Berkeley muse

by Philip Campbell

"Disillusioned Dreamer" composer Hannah Kendall. Photo: Chris Alexander
"Disillusioned Dreamer" composer Hannah Kendall. Photo: Chris Alexander  

The Berkeley Symphony's 2018-19 season continued last week at Zellerbach Hall with a tribute to composers' responses to literature, prose and poetry. "Symphonic II: Britten and Bernstein" included the world premiere of "Disillusioned Dreamer," a newly commissioned orchestral work by Hannah Kendall inspired by a phrase from Ralph Ellison's "Invisible Man." The program underscored the impassioned loneliness of creative minds alienated from society.

Standing in at the last minute for an ailing Jonathon Heyward, conductor Joseph Young took the podium to lead the intriguing program showing little sign of stress. The alert and sympathetic response of the orchestra and some excellent guest artists helped a performance that sometimes lacked perfect ensemble, but always felt emotionally true.

Conductor Joseph Young. Photo: Jeff Roffman  

With such brief preparation, Young's attention to detail was necessary, and his own musical assurance set the seal on a winning concert. The former assistant conductor of the Atlanta Symphony, who now works at the Peabody Conservatory in Baltimore, continued his Bay Area visit over the weekend, guest conducting the San Francisco Symphony's "Music for Families: Music Around the World: Influences of Africa."

Benjamin Britten's Four Sea Interludes from "Peter Grimes" take inspiration from Montagu Slater's adaptation of George Crabbe's narrative poem "The Borough." The composer's homosexuality was a subtext in many of his brilliant musical works, and the tragic saga of the misunderstood Peter Grimes offered opportunity for some musical soul-searching.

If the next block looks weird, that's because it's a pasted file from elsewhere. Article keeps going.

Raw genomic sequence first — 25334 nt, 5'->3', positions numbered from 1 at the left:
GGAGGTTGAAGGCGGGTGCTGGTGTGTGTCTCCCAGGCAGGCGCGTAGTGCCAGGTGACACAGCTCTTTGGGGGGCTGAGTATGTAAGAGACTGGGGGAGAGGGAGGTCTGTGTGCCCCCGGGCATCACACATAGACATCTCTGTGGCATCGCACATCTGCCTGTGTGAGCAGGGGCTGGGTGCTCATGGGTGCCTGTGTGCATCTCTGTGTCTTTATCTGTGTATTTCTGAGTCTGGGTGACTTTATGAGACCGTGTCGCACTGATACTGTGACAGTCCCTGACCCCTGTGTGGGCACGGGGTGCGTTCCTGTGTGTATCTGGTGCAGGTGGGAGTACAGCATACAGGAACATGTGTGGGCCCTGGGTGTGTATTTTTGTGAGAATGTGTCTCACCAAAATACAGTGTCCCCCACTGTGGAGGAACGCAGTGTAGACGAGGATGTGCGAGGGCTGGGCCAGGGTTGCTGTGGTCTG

The glittering Interludes provide theatrical links in the opera, but can stand alone as an evocative suite of portraiture. Britten's sensitivity to literature was always apparent, and his empathy for Grimes made a great opera with gorgeous incidental musical imagery. The Berkeley Symphony Orchestra struggled a little, but conductor Young highlighted their strength during the composer's moody concert score.

Leonard Bernstein's Symphony No. 2 for Piano and Orchestra, "The Age of Anxiety" was inspired by W.H. Auden's book-length poem of the same name. The Second Symphony is arguably the finest, certainly the most characteristic of the legendary gay composer's three works in the genre.

Pianist Andrew Tyson. Photo: Sophie Zhai  

Bernstein made a wordless outline of the narrative poem's depiction of three men and a woman who meet in a bar. The haunted setting, reminiscent of painter Edward Hopper's stark New York City, serves as a backdrop for their interaction and each character's bone-crunching isolation. It is a complex and dark scenario, but the young Lenny couldn't suppress his exuberance and joie de vivre for long. His knack for memorable tunes and jazzy defiance enliven every note.

The soloist must meet the technical demands and still maintain a personal identity. Young pianist Andrew Tyson responded with a bravura performance that crackled with high-octane virtuosity. As he sailed through the blissfully swinging pages with a hard bop edge, the orchestra could barely keep up, though they clearly tried. Everyone was together for the emotionally cleansing Epilogue.

Bookended by Britten and Bernstein, British composer Hannah Kendall's world premiere commission "Disillusioned Dreamer" enjoyed prime positioning. The relatively brief 12-minute work comes from a pivotal passage in Ralph Ellison's novel "Invisible Man" that depicts a moment of cold awakening to the certainty of his isolation in racist society. Actor Michael J. Asberry powerfully repeated Ellison's disturbing words twice. Kendall commented on them musically, and augmented with interesting musical effects.

"Disillusioned Dreamer" could easily be part of a longer piece. The rich novel offers further inspiration. As it stands now, the composer's promising score seems to end just as it has grabbed our attention. The underlying sorrow of Ellison's insight is hinted at in the music, and Asberry's reading showed the calm solemnity and noble stoicism of his words. We simply wanted more.

Hannah Kendall was in the house for the audience's enthusiastic reception. She deserved it. "Disillusioned Dreamer" is a tantalizing example of her potential.


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